Reading the conversations on the Methoblog the last few days, I recall this little blast from the past:
General lack of trust within the Church was a pervasive and recurring theme in the majority of interviews. Lack of trust was expressed in many ways, for example, “between the pew and leadership”, personal distrust feeding institutional distrust and vice versa. Trust was cited as one of the most important challenges that the Church faces, it was cited as a force working against a vital connexion and it was cited as a root cause for under-functioning structures and processes of the Church. Sources of distrust ranged from “old wounds” to representative and/or protectionist behaviors and agendas that were not putting the broad interests of the Church first. Lack of accountability was also cited as a root cause of distrust – when people are not accountable for their actions and behaviors, they cannot be trusted. Interviewees related that trust and good intent was not presumed in relationships and frequently the opposite was true. Trust was often mentioned as a leadership issue – particularly in the context of power and authority. People are not trusted with power so they are not given authority – they are not accountable so they are not trusted with power and authority. Often mentioned was the observation that leaders themselves frequently do not demonstrate trust behaviors.
Three Annual Conferences in the United States gained members in 2011. Bishop Lindsey Davis was formerly bishop of one (North Georgia) and is now bishop of another one (Kentucky.) The bishop had some interesting things to say at the recent Congress on Evangelism.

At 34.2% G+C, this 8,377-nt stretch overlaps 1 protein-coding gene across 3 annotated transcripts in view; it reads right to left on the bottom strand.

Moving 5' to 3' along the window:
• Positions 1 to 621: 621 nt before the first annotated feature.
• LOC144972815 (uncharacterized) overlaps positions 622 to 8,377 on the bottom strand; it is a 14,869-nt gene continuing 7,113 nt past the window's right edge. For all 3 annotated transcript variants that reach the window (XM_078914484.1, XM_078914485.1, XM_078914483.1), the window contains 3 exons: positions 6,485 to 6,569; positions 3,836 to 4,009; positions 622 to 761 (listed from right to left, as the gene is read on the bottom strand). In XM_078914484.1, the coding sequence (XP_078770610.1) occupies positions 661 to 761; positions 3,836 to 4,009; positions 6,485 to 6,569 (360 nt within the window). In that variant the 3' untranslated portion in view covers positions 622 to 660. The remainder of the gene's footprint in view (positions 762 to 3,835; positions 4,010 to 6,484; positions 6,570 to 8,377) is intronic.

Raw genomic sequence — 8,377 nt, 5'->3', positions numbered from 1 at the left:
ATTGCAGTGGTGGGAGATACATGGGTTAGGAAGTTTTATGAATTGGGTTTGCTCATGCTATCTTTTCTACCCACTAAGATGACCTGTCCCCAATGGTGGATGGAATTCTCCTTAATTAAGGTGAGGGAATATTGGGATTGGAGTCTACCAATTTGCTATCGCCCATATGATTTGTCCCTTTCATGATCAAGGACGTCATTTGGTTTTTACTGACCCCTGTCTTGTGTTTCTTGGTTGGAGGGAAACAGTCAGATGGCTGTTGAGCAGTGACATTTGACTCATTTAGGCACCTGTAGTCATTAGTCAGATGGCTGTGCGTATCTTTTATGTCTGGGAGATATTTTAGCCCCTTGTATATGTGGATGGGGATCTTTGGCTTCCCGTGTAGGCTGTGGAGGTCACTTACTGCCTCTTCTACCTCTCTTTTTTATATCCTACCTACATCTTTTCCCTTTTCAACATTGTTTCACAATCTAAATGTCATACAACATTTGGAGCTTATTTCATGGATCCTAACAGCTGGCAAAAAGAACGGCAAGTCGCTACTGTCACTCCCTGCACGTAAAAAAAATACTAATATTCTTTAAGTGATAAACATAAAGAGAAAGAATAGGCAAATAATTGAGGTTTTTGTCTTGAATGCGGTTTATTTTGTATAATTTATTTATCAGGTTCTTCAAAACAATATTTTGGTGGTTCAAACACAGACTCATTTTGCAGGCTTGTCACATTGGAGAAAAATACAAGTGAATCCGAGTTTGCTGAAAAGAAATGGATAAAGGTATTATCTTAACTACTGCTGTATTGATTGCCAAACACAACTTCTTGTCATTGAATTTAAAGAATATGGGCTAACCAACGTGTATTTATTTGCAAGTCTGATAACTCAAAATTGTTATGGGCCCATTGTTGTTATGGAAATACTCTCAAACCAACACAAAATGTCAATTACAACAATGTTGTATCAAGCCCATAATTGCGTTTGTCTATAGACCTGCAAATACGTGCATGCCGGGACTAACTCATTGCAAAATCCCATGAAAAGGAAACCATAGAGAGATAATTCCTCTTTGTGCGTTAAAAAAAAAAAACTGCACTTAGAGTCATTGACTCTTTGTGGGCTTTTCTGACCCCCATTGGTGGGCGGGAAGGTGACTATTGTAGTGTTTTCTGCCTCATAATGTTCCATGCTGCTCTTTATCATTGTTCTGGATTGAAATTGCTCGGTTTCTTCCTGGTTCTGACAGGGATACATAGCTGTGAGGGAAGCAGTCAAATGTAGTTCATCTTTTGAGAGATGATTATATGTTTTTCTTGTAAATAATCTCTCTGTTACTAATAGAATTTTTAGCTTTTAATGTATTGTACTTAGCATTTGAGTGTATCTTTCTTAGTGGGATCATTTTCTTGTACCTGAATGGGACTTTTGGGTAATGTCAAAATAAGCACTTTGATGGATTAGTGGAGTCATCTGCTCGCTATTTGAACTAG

I hope to find a transcript or video of his sermon at some point, but this story on the IRD site has several highlights. Here is one that I found worthy of chewing on:
Davis noted there’s “lots of conversation in our church about metrics.” But he warned: “We can’t metric our way out of our current reality.” Only about 20 percent of United Methodist congregations are healthy, he said. And we “can’t change the other 80 percent by requiring them to send in numbers. They will simply play the game.” Church revitalization entails “helping pastors to put together teams of their most spiritually mature laity.” Revitalization can only be from the bottom up and not top down.
Bishop Scott Jones pulls few punches in his call to action for United Methodist leaders:
After eight years of service as a bishop, I can testify that many parts of our connectional system have developed unhealthy patterns that detract from our focus on vital congregations. Bishops shy away from taking decisive action that would not be welcomed by the clergyperson. Cabinets want to be nice and compassionate to the clergyperson and not deliver unwelcome bad news. District Superintendents fail to build records in the clergyperson’s file that would support an administrative complaint. Boards of Ordained ministry function too often as the union bosses protecting incompetent colleagues.